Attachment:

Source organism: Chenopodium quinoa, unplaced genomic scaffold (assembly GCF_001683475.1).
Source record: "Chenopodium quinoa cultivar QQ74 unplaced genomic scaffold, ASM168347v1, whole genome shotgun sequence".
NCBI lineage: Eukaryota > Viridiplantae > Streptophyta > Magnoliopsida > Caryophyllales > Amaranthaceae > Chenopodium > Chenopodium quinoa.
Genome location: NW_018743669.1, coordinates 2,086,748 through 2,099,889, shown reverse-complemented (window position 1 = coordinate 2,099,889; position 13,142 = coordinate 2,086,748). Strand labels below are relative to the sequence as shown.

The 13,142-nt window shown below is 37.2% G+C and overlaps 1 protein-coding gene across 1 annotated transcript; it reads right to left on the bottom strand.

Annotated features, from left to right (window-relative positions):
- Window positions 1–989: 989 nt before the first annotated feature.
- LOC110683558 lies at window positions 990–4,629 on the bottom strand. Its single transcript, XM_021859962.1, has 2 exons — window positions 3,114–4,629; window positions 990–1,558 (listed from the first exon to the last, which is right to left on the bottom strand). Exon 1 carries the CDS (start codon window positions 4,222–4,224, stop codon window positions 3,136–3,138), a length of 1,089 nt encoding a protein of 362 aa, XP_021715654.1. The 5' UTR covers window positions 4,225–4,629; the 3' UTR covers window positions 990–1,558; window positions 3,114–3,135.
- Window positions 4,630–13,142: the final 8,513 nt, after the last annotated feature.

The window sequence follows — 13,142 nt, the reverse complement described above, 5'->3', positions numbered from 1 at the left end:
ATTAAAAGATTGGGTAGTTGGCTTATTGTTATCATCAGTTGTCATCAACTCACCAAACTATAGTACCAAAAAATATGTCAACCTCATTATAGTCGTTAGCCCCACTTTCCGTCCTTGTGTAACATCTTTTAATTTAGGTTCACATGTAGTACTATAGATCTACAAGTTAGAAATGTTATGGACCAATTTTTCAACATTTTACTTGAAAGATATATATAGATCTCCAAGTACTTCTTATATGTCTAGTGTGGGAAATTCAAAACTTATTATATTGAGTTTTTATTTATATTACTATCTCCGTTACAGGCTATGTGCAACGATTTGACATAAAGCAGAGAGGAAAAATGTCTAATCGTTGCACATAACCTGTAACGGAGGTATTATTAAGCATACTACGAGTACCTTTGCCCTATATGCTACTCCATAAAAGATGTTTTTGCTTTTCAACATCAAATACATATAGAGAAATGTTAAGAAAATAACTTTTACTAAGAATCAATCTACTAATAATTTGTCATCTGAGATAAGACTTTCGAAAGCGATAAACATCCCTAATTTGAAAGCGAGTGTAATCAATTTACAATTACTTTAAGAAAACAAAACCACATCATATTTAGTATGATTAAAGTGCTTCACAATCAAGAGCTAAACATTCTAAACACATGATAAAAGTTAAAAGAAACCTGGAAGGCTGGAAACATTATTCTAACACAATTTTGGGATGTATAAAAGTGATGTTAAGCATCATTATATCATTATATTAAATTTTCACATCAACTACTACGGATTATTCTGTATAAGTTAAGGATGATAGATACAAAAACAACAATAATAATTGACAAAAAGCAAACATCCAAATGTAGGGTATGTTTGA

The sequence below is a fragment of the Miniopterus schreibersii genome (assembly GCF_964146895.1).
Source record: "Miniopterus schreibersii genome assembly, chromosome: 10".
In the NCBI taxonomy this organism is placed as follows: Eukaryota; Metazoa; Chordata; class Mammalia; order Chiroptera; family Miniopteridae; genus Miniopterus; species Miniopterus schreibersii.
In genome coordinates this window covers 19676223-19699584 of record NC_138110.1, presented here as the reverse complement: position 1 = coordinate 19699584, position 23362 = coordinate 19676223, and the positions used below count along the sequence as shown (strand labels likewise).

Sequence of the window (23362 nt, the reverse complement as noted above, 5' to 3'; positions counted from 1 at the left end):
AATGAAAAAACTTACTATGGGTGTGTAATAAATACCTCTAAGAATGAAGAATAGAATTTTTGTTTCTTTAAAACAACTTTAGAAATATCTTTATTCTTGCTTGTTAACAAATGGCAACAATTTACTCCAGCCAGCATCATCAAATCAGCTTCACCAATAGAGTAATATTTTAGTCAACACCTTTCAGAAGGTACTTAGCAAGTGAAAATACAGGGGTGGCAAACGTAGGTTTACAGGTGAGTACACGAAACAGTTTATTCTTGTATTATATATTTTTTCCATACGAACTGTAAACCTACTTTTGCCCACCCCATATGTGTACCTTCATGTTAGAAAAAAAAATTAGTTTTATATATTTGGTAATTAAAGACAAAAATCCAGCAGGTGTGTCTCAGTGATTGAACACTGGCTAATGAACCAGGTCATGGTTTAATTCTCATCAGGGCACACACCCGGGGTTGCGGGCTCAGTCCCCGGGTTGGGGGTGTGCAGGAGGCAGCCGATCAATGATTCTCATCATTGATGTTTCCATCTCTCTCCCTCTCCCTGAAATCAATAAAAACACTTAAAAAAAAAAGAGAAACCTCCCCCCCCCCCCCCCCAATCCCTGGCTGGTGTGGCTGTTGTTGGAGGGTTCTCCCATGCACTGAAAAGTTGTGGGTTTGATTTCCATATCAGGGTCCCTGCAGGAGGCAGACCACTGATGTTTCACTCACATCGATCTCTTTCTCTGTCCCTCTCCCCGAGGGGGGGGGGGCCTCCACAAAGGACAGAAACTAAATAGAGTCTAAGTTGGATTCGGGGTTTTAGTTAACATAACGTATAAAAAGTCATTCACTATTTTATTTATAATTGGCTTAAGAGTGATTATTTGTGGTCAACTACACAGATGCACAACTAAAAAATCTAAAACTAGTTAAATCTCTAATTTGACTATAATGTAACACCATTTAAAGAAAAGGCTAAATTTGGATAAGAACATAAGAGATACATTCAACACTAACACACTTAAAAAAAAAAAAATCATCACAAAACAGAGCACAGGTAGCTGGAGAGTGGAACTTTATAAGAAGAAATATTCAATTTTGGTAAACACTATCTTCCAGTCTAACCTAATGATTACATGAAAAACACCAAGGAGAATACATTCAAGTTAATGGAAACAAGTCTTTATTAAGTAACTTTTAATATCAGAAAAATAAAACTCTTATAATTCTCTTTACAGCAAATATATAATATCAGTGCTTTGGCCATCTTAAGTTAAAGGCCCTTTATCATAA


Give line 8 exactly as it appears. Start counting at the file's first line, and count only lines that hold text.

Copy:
- LOC110683558 lies at window positions 990–4,629 on the bottom strand. Its single transcript, XM_021859962.1, has 2 exons — window positions 3,114–4,629; window positions 990–1,558 (listed from the first exon to the last, which is right to left on the bottom strand). Exon 1 carries the CDS (start codon window positions 4,222–4,224, stop codon window positions 3,136–3,138), a length of 1,089 nt encoding a protein of 362 aa, XP_021715654.1. The 5' UTR covers window positions 4,225–4,629; the 3' UTR covers window positions 990–1,558; window positions 3,114–3,135.